Wikimedia Research Newsletter, December 2014

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Vol: 4 • Issue: 12 • December 2014 [contribute] [archives] Syndicate the Wikimedia Research Newsletter feed

Wikipedia in higher education; gender-driven talk page conflicts; disease forecasting

With contributions by: Federico Leva, Piotr Konieczny, Maximilian Klein, Tilman Bayer and Pine

Use of Wikipedia in higher education influenced by peer opinions and perception of Wikipedia’s quality

A paper titled “Factors that influence the teaching use of Wikipedia in Higher Education”[1] uses the technology acceptance model to shed light on faculty’s (of Universitat Oberta de Catalunya) views of Wikipedia as a teaching tool. The main factors are shown to be the perception of colleagues’ opinion about Wikipedia and the perceived quality of the information on Wikipedia. As the authors note, while prior studies also pointed to the quality concerns, this study suggests a causal link between colleagues’ views and one’s perception of Wikipedia quality. The authors conclude that the strong peer culture within academia makes the importance of role models very significant, which in turn has implications for the segment of the Wikimedia movement that desires greater ties with the academic world. The authors also note that “despite the lack of institutional support and acknowledgement, a growing number of academics think it is very useful and desirable to publish research results or even intermediate data in open repositories”, an attitude that also correlates positively with positive views of Wikipedia. To quote the authors’ very valid recommendation: “For those faculty members already using Wikipedia as a learning tool, we think it would have greater impact if they publicly acknowledged their practices more, especially to their close colleagues, and explain their own teaching experiences as well as the effects it has had on the students’ academic performance.” The team behind the paper is also partnering in the Wikidata for research project featured in News and notes.

Analysis of two gender-driven talk page conflicts on the German-language Wikipedia

Reviewed by Maximilianklein (talk)

“Gender differences within the German-language Wikipedia”[2] is a pair of close readings of two gender-driven talk page conflicts on the German Wikipedia from 2006 and 2013, “show[ing] exemplarily that a) the feministic gender discourse in Wikipedia is not appreciated – primarily by male Wikipedians – […] and b) that discussions behind the scenes of Wikipedia can feature an unpleasant and rude nature, that is not very appealing and motivating for female contributors”. The analysis aims to focus on the communication styles of the gendered personalities as viewed under the critical rubrics of Margarete Jäger and Nina Schuppener. In the degenerating arguments around whether or not the welcome message on the German Wikipedia’s main page (2006 thread) and German Wikipedia articles in general (2013/14 straw poll talk page) should use generic male pronouns and nouns, or newer more neutral alternatives, like using parentheses in “Mitarbeiter(in)”, it is highlighted that the male-appearing participants use instruction and discrediting statements; and the female-appearing tend to question intellectual capabilities and give advice. Finally the authors conclude that “the most crucial point is the fact that the female author gave up [first],” stopping responding less than 24 hours into the discussion, and that the change advocated for was not enacted. These deconstructed examples add to an evidence of a hypothesis that minority voices are crowded out in Open Culture, as purported by the “Free as in Sexist” theory.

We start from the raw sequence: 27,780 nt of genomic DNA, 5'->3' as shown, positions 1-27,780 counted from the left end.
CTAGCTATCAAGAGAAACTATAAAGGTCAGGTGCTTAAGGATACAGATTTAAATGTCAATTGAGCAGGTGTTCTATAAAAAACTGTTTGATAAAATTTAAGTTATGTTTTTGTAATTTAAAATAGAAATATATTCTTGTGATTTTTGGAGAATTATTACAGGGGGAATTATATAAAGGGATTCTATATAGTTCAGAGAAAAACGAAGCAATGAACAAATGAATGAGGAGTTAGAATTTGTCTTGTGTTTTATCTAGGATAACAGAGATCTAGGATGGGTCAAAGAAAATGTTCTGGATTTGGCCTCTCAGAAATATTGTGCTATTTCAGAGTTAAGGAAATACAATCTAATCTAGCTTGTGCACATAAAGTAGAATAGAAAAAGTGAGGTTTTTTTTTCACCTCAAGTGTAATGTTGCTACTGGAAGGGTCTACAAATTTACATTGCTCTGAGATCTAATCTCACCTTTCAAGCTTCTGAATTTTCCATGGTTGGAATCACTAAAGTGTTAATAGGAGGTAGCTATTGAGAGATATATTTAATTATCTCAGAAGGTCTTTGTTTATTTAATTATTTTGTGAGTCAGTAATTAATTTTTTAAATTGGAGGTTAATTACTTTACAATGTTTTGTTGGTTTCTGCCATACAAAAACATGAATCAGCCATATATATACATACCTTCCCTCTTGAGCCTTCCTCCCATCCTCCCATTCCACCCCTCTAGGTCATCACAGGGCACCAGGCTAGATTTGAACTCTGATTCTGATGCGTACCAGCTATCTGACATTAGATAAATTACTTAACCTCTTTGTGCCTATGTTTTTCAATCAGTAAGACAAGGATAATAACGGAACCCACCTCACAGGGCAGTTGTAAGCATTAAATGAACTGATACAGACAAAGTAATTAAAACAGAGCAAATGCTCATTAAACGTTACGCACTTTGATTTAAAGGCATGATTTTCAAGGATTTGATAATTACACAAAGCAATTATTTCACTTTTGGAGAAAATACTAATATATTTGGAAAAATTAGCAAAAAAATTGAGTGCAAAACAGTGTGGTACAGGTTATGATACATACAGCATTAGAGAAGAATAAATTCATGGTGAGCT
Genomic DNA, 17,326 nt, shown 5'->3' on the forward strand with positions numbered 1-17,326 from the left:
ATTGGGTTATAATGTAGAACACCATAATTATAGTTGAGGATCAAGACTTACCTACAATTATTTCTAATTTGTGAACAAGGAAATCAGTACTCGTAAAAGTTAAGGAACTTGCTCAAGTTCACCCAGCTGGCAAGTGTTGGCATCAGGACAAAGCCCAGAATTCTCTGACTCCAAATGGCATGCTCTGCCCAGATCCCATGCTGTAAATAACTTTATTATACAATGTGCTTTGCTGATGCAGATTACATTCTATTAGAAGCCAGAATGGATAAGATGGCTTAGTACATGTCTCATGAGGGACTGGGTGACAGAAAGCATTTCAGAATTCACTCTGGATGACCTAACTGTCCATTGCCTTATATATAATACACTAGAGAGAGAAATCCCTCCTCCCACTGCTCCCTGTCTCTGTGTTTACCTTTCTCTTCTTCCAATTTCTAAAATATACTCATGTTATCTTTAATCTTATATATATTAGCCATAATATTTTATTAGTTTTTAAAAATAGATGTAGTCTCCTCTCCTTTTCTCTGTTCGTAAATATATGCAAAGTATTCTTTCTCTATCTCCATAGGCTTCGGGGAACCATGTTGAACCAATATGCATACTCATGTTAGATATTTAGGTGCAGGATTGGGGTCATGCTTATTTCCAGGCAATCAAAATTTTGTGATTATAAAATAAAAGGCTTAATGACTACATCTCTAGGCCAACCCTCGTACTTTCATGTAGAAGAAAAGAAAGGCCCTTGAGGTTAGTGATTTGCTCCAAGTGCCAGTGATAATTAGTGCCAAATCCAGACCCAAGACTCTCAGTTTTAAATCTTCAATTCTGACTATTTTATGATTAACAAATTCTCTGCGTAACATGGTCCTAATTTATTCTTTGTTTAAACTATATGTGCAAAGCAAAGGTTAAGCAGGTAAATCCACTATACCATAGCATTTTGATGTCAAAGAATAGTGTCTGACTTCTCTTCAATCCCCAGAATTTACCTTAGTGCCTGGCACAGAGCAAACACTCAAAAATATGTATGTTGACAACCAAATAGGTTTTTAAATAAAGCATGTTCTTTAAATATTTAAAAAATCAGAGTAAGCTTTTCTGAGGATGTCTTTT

“Original map by John Snow showing the clusters of cholera cases in the London epidemic of 1854” as seen in the English Wikipedia article Epidemiology.

History of the Spanish Wikipedia’s ArbCom

A short recounting by Sefidari and Ortega (pre-print) summarised the history of the Spanish Wikipedia Comité de resolucíon de conflictos (arbitration committee), which existed from 2007 to 2008. It was composed of admins, received complaints which in 80 % of cases involved admins, dismissed nearly all cases presented, ruled against the claimant in a large majority of accepted cases, and was finally dissolved in 2009.[3]

Two new papers on disease forecasting using Wikipedia

Yet another study (pre-print), considering 5 articles, showed that English Wikipedia page views trends can forecast the peak in influenza-like illnesses in the USA. Essentially, by visiting the articles in question, users are self-reporting their (suspect) disease, some weeks in advance of the data collected centrally by a government agency based on medical practitioners’ reports of the same.[4] Another study, again focused on some English Wikipedia articles, reached the same conclusion with slightly different (and, notably, fully open source) methods, for 14 diseases, while producing a useful list of some dozens past studies on the matter.[5]

Wikipedia as a source of health information during salmonella outbreak

A statistically significant survey in the Netherlands assessed with what efficacy the population was informed about Salmonella infection during an outbreak in the country. Nearly all information was received passively (mainly from TV, radio and newspapers, but also social media); of the minuscule minority who actively sought information, most turned to their newspaper website, or ended up (with highest satisfaction among all sources) on official websites or Wikipedia.[6]

Most MoodBar users became longer-term contributors

A study on one dataset produced by the (mostly discontinued) MoodBar tool showed that the newcomers who gave feedback via the MoodBar were significantly more likely to become longer-term contributors. After six months, 3.6% of editors who were able to use the MoodBar were still editing, compared to 3.3% of those who did not have the option.[7]

New R libraries for Wikipedia research